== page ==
What causes pigmentary alteration in end-stage renal disease (ESRD)?

Updated: Mar 05, 2020
  • Author: Julia R Nunley, MD; Chief Editor: Dirk M Elston, MD  more...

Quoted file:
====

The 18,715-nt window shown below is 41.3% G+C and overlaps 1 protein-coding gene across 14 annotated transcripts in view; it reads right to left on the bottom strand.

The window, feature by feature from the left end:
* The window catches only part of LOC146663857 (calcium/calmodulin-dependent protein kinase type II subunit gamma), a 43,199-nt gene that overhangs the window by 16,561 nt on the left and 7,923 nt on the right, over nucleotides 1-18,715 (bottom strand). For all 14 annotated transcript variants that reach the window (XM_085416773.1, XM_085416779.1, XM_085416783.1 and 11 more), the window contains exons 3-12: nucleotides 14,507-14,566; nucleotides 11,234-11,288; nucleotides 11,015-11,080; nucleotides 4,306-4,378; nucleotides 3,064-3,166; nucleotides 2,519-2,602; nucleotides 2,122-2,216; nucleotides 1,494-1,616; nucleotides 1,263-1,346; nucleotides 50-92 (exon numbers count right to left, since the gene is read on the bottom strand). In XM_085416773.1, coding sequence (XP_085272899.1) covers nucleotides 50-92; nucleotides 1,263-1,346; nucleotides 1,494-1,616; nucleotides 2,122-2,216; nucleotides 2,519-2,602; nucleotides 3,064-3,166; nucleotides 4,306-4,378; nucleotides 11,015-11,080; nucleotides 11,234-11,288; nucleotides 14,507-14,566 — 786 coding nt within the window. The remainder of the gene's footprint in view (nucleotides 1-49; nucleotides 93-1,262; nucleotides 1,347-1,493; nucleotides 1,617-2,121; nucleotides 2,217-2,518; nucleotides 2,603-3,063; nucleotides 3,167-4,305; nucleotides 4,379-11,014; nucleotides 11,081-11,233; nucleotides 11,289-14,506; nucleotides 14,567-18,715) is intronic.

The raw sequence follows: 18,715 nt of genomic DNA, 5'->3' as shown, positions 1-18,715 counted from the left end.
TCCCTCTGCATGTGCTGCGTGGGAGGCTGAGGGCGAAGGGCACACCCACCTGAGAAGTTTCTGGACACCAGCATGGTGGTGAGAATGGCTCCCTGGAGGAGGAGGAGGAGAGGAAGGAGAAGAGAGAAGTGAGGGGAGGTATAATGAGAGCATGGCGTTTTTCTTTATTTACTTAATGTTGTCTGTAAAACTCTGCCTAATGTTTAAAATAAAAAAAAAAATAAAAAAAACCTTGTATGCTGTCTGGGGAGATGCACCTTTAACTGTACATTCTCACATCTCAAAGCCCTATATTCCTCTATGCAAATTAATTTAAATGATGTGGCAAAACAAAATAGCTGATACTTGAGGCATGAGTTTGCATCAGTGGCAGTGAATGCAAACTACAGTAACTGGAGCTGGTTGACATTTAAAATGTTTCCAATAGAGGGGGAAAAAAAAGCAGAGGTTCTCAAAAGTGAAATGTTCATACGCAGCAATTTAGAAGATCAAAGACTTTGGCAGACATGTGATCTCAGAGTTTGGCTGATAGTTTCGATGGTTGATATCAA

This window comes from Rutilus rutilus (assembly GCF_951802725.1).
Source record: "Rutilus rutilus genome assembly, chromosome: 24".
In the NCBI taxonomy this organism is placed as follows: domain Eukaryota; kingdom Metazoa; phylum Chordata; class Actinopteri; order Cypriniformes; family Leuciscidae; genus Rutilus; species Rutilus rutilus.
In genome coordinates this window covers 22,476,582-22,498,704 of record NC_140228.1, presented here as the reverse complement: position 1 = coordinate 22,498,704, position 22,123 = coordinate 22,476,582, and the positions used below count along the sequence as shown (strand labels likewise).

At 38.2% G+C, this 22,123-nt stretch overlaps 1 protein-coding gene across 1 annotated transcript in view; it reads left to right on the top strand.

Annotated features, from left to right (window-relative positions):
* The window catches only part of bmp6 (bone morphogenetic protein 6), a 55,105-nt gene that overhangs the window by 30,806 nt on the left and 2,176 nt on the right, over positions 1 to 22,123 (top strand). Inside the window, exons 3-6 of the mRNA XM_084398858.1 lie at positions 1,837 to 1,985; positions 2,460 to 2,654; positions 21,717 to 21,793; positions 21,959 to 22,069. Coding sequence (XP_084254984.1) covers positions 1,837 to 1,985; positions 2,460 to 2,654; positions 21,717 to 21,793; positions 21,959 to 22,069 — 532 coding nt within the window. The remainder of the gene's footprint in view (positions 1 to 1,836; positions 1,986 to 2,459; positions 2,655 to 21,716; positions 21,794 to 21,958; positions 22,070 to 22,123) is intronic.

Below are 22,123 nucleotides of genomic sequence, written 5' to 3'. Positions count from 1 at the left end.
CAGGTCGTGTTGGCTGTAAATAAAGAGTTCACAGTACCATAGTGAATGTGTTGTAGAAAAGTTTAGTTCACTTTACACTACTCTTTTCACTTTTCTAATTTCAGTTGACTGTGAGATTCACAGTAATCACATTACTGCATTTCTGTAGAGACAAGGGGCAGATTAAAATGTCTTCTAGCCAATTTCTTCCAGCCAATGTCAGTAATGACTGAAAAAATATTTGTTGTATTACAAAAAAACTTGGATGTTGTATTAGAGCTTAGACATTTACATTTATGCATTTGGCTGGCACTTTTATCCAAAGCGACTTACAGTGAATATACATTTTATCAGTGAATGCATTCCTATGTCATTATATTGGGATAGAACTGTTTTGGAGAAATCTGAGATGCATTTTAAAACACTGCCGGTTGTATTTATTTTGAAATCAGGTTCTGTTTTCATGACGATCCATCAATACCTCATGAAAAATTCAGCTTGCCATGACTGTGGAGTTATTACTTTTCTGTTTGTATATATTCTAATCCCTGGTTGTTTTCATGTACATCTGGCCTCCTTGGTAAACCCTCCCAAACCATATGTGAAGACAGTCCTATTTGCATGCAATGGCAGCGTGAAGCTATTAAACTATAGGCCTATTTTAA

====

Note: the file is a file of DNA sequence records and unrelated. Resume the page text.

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Pigmentary alteration occurs in 25-70% of the dialysis population and increases over time. A multitude of uremia-related changes are responsible for the pigmentary alterations. Before the widespread use of erythropoietin, pallor was common and was attributed to the significant anemia. A brown–to–slate-gray discoloration may occur as a result of hemosiderin deposition in association with iron overload from excessive transfusions. Over time, many patients develop a yellowish hue, which has been attributed to retained urochromes and carotene, which are subsequently deposited in the epidermis and subcutaneous tissues. A brownish hyperpigmentation is common, mostly in a sun-exposed distribution. This hyperpigmentation results from an increase in melanin production because of an increase in poorly dialyzable beta-melanocyte stimulating hormone.

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